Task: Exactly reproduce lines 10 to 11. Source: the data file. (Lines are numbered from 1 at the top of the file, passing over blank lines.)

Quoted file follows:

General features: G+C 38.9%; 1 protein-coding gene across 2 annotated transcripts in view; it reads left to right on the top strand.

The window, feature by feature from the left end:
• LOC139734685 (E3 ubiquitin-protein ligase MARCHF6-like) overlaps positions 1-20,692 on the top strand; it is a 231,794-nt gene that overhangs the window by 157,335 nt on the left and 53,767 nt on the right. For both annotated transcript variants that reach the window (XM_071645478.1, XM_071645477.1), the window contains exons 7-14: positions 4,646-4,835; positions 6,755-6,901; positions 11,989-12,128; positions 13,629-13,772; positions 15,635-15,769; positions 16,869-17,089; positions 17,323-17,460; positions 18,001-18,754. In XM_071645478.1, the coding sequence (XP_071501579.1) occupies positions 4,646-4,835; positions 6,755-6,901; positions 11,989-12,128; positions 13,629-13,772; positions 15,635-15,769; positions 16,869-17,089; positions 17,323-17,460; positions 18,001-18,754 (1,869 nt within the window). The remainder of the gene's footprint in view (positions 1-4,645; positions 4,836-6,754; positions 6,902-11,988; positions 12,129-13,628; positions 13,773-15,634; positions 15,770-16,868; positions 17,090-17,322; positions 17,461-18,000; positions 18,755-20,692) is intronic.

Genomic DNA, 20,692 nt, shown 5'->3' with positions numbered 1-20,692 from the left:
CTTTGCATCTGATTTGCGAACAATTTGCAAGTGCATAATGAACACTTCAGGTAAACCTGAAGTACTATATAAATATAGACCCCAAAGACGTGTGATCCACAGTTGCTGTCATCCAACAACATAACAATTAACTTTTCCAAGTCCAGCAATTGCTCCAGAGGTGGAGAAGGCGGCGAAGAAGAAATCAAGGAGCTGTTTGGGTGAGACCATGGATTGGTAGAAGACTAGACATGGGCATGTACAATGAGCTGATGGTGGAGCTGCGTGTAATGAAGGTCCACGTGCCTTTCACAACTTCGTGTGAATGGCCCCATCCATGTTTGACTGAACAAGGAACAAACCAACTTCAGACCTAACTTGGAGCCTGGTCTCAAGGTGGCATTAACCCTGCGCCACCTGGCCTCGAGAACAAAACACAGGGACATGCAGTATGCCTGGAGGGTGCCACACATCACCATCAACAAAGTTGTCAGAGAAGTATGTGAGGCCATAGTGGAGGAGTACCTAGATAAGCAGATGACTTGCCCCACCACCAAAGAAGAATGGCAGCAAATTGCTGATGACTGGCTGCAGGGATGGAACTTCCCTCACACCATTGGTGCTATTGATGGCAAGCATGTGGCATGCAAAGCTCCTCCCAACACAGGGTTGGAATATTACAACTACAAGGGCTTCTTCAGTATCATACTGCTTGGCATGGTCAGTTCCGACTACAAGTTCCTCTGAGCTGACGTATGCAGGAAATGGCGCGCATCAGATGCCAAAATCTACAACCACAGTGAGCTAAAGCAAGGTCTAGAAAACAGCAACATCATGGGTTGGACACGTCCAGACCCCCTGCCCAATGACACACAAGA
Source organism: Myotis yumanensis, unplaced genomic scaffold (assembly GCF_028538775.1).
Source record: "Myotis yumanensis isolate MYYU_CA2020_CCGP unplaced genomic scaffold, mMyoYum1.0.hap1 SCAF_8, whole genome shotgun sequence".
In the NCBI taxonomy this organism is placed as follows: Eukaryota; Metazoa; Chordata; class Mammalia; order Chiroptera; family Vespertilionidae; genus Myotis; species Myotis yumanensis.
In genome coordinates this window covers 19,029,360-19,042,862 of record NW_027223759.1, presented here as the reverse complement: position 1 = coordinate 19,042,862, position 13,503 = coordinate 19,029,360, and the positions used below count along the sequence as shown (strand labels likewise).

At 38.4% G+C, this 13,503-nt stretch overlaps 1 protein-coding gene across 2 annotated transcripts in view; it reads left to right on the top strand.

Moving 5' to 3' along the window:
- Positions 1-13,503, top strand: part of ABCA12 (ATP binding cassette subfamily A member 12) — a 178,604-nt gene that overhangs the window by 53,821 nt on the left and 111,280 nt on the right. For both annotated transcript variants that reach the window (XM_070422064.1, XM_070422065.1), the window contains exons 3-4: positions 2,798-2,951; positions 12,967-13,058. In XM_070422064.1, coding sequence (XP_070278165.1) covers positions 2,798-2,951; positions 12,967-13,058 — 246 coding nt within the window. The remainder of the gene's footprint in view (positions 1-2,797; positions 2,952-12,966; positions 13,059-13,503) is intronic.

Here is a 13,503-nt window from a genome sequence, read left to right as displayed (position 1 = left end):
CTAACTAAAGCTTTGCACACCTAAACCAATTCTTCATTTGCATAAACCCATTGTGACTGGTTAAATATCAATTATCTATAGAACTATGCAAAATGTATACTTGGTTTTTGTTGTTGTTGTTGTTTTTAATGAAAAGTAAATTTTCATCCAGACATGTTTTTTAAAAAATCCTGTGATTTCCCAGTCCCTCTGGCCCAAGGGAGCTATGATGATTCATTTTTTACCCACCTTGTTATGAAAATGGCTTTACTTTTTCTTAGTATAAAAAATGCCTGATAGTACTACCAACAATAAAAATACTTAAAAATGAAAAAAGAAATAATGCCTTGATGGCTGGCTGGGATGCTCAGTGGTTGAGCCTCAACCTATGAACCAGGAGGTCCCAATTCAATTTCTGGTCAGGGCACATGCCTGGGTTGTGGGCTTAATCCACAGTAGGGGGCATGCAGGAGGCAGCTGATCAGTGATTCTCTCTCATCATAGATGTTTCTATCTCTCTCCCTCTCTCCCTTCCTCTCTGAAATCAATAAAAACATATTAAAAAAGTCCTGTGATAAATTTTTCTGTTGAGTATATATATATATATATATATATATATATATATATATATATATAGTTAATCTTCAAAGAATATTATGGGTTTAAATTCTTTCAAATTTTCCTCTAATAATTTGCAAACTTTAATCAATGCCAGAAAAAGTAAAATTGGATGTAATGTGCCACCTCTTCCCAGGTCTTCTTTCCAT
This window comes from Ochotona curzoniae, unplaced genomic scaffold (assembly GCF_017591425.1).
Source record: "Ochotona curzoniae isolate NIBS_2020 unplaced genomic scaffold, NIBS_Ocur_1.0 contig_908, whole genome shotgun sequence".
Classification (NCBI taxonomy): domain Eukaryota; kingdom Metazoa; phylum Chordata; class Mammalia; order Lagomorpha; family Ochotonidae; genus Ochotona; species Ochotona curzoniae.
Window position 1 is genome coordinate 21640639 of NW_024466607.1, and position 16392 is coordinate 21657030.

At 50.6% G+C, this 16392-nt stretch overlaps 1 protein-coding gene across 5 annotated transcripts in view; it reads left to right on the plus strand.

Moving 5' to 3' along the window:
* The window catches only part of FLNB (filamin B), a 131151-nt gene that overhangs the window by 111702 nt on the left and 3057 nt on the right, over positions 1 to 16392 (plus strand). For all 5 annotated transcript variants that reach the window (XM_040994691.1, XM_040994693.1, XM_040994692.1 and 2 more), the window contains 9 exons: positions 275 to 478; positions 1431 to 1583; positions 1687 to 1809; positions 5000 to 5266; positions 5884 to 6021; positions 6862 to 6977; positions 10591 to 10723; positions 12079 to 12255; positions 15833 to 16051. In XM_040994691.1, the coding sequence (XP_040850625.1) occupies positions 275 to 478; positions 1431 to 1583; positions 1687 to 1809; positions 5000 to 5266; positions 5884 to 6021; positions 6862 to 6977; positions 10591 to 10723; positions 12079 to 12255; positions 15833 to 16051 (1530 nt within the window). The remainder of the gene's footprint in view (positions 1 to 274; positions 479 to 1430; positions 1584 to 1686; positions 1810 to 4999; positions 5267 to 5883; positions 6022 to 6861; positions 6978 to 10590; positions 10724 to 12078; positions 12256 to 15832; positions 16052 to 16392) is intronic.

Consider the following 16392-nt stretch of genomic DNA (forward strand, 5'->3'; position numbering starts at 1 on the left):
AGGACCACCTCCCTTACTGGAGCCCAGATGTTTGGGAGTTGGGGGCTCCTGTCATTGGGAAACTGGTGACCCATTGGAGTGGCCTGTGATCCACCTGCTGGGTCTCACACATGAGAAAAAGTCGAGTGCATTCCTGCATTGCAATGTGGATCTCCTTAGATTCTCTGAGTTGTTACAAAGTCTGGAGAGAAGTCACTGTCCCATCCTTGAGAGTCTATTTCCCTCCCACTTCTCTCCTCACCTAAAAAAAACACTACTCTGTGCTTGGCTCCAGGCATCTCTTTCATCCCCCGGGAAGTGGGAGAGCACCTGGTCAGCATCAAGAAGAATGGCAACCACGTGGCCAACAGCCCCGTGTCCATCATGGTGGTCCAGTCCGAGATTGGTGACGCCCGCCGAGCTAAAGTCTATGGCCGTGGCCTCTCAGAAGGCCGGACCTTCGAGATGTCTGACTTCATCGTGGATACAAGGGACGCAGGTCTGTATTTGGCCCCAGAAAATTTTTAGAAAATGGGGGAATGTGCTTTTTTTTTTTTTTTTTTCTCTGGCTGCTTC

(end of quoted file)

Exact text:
At 38.4% G+C, this 13,503-nt stretch overlaps 1 protein-coding gene across 2 annotated transcripts in view; it reads left to right on the top strand.

Moving 5' to 3' along the window: